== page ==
Conflict Zones and Zones of Conflict: War, Peace and the
Continuum of Sexual Violence in Eastern Africa
Whereas before the 1990s mainstream human rights rejected the notion that privately inflicted violence against women was a human rights concern, violence against women is now framed internationally as the leading cause of women’s poor health and mental well-being and a financial burden to society more broadly. East and Central Africa have been the impetus and programmatic focus of much of this shift in the aftermath of the genocide in Rwanda, ongoing massive sexual violence in DR Congo and international advocacy concerning female genital cutting and early marriage. Advocacy efforts have addressed all forms of sexual and gender based violence that affect women in war and peace with initiatives to expand the positive human rights of women, including rights to equality, to reproductive and sexual health, and to participate in all spheres, including reconstruction, peace, and development.
While initial efforts in East and Central Africa focused on tertiary prevention such as psychosocial and criminal justice (DRC, Kenya, Sudan, Uganda and CAR), there is now greater recognition that pernicious societal injustices contribute to a continuum of sexual and gender based violence in refugee camps, settlement communities and the aftermath of conflict. There is growing consensus of the need to move beyond “conflict exceptionalism” and focus instead on the contexts of social injustice. As the focus of international protection programs shifts to address the social and cultural contexts of gender justice, there is much to learn about the ways in which communities themselves can and do serve as the agents of change. Specifically, little is know about community-based protection, i.e., the ways in which East and Central African refugee communities contribute to the protection and/or harm of women in host and resettlement contexts.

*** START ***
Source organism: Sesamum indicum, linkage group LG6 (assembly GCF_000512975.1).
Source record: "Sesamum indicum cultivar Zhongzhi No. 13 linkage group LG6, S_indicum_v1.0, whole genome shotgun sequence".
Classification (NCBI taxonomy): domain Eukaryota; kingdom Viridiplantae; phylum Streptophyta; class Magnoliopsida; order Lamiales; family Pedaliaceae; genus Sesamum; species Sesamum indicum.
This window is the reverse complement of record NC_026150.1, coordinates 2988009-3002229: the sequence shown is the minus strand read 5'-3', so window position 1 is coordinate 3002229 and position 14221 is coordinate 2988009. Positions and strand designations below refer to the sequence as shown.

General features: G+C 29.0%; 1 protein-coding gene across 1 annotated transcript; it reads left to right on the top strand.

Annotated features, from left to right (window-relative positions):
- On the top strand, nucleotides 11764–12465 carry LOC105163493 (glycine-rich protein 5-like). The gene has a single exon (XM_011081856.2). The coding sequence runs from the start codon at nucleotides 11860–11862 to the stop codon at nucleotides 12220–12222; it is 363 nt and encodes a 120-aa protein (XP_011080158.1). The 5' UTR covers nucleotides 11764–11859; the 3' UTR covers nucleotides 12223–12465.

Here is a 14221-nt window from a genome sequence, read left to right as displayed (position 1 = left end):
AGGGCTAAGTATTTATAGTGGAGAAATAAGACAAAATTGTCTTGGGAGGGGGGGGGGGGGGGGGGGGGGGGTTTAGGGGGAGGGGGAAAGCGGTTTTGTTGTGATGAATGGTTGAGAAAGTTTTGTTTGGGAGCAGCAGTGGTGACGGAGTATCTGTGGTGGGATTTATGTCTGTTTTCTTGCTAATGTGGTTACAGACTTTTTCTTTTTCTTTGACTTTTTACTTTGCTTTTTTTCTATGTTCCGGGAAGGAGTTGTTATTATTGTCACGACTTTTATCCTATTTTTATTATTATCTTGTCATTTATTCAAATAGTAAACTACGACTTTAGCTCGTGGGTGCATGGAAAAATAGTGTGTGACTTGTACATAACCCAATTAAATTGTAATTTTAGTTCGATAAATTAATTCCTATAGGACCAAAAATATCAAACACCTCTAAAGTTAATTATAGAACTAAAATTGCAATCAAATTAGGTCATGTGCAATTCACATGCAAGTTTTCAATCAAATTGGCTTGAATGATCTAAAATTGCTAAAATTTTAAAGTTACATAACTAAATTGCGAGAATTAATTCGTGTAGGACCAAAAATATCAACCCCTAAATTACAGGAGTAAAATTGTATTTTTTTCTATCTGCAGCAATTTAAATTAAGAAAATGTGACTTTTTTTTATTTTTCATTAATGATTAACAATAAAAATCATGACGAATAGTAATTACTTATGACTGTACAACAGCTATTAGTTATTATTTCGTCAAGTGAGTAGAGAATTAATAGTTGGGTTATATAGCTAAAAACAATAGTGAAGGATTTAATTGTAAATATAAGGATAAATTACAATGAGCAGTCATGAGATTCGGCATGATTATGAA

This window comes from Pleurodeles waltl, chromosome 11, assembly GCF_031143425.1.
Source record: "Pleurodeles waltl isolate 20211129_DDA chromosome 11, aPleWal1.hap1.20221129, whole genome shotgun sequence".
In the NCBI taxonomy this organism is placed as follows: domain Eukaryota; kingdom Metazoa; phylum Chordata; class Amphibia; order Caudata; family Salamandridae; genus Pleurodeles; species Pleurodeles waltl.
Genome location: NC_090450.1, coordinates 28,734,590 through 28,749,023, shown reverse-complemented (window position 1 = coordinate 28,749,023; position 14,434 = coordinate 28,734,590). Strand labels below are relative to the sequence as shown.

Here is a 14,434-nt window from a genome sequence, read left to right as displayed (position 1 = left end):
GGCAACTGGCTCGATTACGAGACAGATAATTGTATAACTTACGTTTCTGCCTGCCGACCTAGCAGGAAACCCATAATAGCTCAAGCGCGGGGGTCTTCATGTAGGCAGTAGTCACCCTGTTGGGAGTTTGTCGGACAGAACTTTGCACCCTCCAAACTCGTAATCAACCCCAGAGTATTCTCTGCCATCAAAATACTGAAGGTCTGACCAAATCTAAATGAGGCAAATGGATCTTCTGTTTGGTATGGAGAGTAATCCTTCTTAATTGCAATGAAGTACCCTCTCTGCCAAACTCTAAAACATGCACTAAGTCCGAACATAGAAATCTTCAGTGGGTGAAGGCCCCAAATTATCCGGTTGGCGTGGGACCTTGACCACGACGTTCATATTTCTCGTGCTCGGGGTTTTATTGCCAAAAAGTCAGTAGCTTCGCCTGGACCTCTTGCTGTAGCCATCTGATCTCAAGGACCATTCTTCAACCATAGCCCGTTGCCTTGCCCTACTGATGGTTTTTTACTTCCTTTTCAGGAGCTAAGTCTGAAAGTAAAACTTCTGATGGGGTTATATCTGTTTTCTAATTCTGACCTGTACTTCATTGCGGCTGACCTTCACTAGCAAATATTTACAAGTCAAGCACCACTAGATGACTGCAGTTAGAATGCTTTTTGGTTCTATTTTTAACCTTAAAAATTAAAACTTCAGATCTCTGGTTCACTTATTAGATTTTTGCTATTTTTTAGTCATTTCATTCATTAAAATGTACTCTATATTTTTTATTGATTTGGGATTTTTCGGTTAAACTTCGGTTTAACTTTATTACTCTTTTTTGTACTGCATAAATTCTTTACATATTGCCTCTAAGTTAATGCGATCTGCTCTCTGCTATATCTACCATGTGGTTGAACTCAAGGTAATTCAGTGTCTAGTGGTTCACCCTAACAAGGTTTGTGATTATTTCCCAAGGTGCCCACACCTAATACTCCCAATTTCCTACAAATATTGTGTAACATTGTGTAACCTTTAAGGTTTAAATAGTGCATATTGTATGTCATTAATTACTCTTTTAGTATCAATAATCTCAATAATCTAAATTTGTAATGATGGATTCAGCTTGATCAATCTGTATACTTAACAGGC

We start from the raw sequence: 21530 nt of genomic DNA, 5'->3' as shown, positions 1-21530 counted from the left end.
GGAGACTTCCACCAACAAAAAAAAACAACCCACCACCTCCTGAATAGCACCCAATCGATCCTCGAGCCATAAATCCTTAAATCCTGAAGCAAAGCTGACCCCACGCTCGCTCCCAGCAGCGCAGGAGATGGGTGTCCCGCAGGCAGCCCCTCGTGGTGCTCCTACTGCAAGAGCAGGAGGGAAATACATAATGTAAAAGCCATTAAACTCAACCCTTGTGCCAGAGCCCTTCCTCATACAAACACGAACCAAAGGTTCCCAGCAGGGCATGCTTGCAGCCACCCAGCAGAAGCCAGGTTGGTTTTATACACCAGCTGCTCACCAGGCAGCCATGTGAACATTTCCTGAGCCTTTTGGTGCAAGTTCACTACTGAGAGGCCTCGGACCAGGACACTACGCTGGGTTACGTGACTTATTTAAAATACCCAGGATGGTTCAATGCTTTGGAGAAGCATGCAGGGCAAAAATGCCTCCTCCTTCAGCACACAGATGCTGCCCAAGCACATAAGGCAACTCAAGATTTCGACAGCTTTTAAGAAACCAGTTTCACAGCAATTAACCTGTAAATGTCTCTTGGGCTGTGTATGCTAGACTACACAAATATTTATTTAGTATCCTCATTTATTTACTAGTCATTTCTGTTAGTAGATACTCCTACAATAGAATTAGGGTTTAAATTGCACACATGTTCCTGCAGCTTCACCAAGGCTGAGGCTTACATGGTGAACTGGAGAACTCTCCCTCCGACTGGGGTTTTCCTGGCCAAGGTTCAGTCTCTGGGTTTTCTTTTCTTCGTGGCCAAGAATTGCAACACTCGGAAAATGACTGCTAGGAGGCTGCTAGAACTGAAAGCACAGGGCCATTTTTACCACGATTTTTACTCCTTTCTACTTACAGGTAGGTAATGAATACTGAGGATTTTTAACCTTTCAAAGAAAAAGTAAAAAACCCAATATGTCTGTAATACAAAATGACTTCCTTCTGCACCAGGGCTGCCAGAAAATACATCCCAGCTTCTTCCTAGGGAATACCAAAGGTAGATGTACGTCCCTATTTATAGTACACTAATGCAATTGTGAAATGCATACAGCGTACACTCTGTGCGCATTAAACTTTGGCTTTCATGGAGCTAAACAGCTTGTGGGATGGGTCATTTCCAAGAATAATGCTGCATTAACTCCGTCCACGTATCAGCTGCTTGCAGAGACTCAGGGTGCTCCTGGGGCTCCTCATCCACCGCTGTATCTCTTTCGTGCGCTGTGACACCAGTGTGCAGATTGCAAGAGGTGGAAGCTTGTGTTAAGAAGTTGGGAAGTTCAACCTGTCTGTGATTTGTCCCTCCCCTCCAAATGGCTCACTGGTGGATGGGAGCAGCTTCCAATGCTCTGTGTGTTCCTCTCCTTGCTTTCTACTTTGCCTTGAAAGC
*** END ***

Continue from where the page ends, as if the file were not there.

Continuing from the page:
This one-day workshop draws upon case studies of East and Central African refugee women in the United States and Kenya in order to (1) critically examine the social contexts of injustice, (2) examine the efficacy of public health (financial ‘burden of disease’) and human rights (social justice) based approaches, (3) consider how advocacy framings and narratives of sexual and gender based violence can work as a community-based approach and, ultimately, (4) enlarge our understandings of community-based approaches in “zones of conflict” such as refugee camps, urban areas and resettlement communities by raising questions for future research.
FREE & Open to the Public
Habon Daud (Somali Advisory Council, Minn.)
Aimee Hilado (RefugeeOne)
Carol Pavlish (Public Health, UCLA)
Michael Penn (Psychology, Franklin & Marshall Collge)
Anne Ream (Voices and Faces Project)
Alisa Roadcup (Heshima Kenya)
Galya Ruffer (Northwestern University)
Leslie Thomas (ART WORKS Projects)
9:00AM-10:30AM Social Contexts of Injustice – Case Studies Across Refugee
10:45AM -12:15PM Public Health & Human Rights as Community-Based Approaches to Social Injustice
12:15PM -1:15PM Lunch (The Prosecutors film trailer)
1:15PM-3:00PM Bridging Refugee Community Settlement Contexts: the Role of Testimony and Advocacy Framings of Injustice
3:15PM-4:15PM Discussion: raising questions for future research on Community Based Protection & the Continuum of Sexual and Gender Based Violence